Q: What advice do you have for aspiring photographers?

Hm, okay I have a few tips. First, be really organized. Photography is probably the only thing I’m organized in considering my dyslexia. I find that sketching out my shoots makes things a lot easier. I have a notebook/planner, which is also really helpful to keep track of shoots. I’ve been lucky and taken photos of very outgoing people but it’s really important to make your subject feel comfortable. That’s something I’m always working on. Sometimes you forget that people get nervous in photo situations so you should always be aware of that and compliment the subject. But then again, don’t be afraid to tell them that their doing something wrong because it’d suck to get home and feel like you didn’t get what you wanted. Be ballsy, a lot of photographers risk their lives to get that perfect shot. I’m not saying go to that extreme, but don’t be afraid to break the rules. I’ve been asked a handful of times to leave a location but you know, I still get the shot and leave in time without getting in trouble. Get a lot of advice from different artists and pick and choose what you want to apply to your craft. Sometimes I even have friends send me their work to critique. 3 things I’ve been working on recently is getting the lighting perfect on the spot, making sure the setting isn’t distracting and shooting a lot of different angles. I only shoot in manual, which I recommend because it gives you the most control, so I can perfect the lighting and not have to do much in an editing software. It’s hard to constantly be aware of everything going on in your shot and the camera itself. It’s a lot of things coming at you, especially in manual mode but I recommend looking at your shot through the camera first, then removing distracting things from the background and then adjusting the camera. Lastly, a tip that I actually just got recently from my photography teacher is to shoot a variety of angles. This gives you a lot more artistic control that maybe you didn’t even know you had.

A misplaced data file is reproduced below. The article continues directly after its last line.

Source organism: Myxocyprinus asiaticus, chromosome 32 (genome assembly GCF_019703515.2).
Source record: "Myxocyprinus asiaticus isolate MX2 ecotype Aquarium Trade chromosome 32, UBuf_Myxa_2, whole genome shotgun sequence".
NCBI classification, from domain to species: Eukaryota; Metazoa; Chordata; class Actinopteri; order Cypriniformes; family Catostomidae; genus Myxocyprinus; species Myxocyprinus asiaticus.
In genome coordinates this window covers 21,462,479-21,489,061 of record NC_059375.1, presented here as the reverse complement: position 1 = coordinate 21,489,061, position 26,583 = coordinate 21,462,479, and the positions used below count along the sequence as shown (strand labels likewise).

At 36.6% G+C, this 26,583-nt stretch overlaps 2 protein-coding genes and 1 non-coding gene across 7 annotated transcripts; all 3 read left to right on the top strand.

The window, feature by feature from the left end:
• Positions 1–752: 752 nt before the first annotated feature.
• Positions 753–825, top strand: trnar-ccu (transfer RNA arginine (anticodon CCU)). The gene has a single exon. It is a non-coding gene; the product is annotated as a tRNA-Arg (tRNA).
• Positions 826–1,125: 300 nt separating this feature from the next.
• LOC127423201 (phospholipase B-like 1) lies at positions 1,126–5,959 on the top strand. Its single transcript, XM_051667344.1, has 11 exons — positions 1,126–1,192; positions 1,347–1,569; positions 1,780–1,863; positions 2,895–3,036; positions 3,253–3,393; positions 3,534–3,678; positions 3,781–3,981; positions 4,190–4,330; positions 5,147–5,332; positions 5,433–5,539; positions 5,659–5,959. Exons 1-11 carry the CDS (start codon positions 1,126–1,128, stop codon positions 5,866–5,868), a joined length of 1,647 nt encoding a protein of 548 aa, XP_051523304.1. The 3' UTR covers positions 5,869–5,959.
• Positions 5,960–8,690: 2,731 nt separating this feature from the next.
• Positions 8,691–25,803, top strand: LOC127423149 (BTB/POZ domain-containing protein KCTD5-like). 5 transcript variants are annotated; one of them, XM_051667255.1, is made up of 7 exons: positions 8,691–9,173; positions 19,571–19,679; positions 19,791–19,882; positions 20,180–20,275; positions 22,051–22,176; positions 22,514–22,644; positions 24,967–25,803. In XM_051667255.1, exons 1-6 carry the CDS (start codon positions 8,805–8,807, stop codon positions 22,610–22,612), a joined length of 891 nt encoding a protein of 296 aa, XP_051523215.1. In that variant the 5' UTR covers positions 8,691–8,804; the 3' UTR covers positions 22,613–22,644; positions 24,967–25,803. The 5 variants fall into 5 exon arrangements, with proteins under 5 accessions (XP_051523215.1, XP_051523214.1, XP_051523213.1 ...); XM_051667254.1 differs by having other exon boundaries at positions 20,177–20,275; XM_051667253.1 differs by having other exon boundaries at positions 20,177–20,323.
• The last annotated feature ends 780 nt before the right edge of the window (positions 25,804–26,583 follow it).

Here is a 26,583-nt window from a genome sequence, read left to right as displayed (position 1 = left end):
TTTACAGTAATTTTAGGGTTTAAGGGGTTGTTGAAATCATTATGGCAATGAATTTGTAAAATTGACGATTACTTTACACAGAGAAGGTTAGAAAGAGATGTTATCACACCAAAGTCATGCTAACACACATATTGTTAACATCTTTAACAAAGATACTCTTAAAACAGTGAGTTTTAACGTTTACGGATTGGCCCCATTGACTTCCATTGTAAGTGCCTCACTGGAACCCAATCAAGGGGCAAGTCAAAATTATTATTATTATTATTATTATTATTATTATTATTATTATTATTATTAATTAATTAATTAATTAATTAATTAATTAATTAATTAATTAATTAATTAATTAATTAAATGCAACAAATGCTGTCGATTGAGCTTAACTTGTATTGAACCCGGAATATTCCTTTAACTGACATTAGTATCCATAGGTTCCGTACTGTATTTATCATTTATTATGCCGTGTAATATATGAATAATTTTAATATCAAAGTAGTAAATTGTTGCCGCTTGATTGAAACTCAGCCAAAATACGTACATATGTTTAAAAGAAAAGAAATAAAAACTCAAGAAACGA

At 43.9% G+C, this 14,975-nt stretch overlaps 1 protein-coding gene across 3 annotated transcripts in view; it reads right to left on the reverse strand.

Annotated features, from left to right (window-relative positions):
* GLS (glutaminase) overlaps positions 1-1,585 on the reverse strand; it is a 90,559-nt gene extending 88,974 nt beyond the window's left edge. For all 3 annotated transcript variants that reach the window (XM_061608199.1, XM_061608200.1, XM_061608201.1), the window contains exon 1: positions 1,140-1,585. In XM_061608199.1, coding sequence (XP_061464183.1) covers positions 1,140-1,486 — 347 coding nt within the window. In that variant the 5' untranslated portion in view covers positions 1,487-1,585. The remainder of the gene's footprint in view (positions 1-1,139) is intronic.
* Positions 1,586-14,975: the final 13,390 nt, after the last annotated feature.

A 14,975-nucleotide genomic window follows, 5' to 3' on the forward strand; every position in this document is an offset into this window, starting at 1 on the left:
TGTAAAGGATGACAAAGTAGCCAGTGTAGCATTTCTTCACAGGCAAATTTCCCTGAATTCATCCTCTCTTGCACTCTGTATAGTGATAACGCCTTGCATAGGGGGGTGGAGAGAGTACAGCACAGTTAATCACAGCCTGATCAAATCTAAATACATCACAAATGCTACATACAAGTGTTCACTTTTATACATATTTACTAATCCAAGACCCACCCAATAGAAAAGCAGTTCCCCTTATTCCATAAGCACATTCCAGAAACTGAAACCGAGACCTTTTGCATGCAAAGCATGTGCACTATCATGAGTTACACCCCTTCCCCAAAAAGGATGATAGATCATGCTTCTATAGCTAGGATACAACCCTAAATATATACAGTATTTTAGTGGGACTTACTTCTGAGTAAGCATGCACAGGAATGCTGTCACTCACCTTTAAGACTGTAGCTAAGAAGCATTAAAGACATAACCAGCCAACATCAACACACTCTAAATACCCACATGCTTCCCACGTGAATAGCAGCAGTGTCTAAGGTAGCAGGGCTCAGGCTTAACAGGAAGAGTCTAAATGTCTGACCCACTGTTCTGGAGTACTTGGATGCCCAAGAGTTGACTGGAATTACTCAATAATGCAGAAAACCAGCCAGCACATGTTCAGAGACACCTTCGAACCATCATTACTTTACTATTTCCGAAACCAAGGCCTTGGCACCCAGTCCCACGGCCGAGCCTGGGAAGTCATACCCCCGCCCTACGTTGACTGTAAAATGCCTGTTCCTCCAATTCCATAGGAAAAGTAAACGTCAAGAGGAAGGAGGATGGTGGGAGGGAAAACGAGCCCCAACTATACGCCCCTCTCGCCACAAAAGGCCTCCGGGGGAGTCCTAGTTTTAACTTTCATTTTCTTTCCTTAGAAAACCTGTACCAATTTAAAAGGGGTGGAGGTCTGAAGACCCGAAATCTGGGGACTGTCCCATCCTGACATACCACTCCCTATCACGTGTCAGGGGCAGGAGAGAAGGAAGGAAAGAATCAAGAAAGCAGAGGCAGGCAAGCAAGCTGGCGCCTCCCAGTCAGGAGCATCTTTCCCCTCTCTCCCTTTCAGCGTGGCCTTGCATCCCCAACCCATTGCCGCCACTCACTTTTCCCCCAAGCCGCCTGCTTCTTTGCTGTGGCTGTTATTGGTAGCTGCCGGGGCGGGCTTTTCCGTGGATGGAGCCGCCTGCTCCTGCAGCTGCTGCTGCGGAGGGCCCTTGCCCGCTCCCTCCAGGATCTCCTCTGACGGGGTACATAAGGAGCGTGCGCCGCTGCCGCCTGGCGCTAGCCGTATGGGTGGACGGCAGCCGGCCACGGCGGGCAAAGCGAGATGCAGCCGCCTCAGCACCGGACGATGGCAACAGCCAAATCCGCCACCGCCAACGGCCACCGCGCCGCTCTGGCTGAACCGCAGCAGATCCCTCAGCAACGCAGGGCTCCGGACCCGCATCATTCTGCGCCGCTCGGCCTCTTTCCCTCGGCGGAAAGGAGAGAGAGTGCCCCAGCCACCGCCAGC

Q: How do you document your photography? (Site)?

It’s a long name and I’m probably going to change it at some point but its:

thebluedecemberwasahoax.photos

I originally wanted it to be A Journal From The Blue December, but that was two characters too long. Now, I actually like my current domain name better. I chose it for a few reasons. One, because I love the color blue. A lot of my photos have a blue tint. Secondly, I wanted it to sound like a small town newspaper headline. I was definitely thinking of Gregory Crewdson when I made the name.

Q: What’s the next step for you?

I’m currently getting Adobe Certified, I’ll be taking the test in a few months (crossing my fingers haha). My work is also getting published which I’m SUPER excited about! I cant really disclose a lot of details because its top secret but its going to be published in something that’s never been done before. Ah, I’m so excited! I’ll definitely be posting about it once it’s available to the public! Aside from that I’m applying to liberal arts colleges. Mainly places with interdisciplinary learning methods. I’m not really applying to arts schools because my work is already so influenced by my other interests. I want to be able to have access to all of my passions in order to develop my craft in a meaningful way. I’m definitely dedicated to my work and that’s why I plan to get an MFA after my first 4 years of college. I just want to be a well-rounded artist.